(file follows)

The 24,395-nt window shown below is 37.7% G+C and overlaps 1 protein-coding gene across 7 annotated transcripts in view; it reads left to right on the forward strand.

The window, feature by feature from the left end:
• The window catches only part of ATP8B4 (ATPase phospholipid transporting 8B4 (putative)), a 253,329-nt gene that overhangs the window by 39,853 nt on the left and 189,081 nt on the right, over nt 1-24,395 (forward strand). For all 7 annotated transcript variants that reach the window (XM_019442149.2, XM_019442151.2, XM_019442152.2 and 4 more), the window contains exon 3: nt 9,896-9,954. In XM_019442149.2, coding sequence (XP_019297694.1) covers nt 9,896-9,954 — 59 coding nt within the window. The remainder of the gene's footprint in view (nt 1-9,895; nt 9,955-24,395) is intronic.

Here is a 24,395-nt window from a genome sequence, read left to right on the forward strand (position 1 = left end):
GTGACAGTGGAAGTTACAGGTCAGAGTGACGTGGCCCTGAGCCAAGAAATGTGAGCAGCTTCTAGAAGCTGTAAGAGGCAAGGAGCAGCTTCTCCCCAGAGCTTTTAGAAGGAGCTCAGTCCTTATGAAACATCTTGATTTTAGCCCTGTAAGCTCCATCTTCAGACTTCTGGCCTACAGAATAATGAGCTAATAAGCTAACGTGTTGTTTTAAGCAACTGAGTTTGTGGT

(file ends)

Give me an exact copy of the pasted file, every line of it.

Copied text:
The 24,395-nt window shown below is 37.7% G+C and overlaps 1 protein-coding gene across 7 annotated transcripts in view; it reads left to right on the forward strand.

The window, feature by feature from the left end:
• The window catches only part of ATP8B4 (ATPase phospholipid transporting 8B4 (putative)), a 253,329-nt gene that overhangs the window by 39,853 nt on the left and 189,081 nt on the right, over nt 1-24,395 (forward strand). For all 7 annotated transcript variants that reach the window (XM_019442149.2, XM_019442151.2, XM_019442152.2 and 4 more), the window contains exon 3: nt 9,896-9,954. In XM_019442149.2, coding sequence (XP_019297694.1) covers nt 9,896-9,954 — 59 coding nt within the window. The remainder of the gene's footprint in view (nt 1-9,895; nt 9,955-24,395) is intronic.

Here is a 24,395-nt window from a genome sequence, read left to right on the forward strand (position 1 = left end):
GTGACAGTGGAAGTTACAGGTCAGAGTGACGTGGCCCTGAGCCAAGAAATGTGAGCAGCTTCTAGAAGCTGTAAGAGGCAAGGAGCAGCTTCTCCCCAGAGCTTTTAGAAGGAGCTCAGTCCTTATGAAACATCTTGATTTTAGCCCTGTAAGCTCCATCTTCAGACTTCTGGCCTACAGAATAATGAGCTAATAAGCTAACGTGTTGTTTTAAGCAACTGAGTTTGTGGT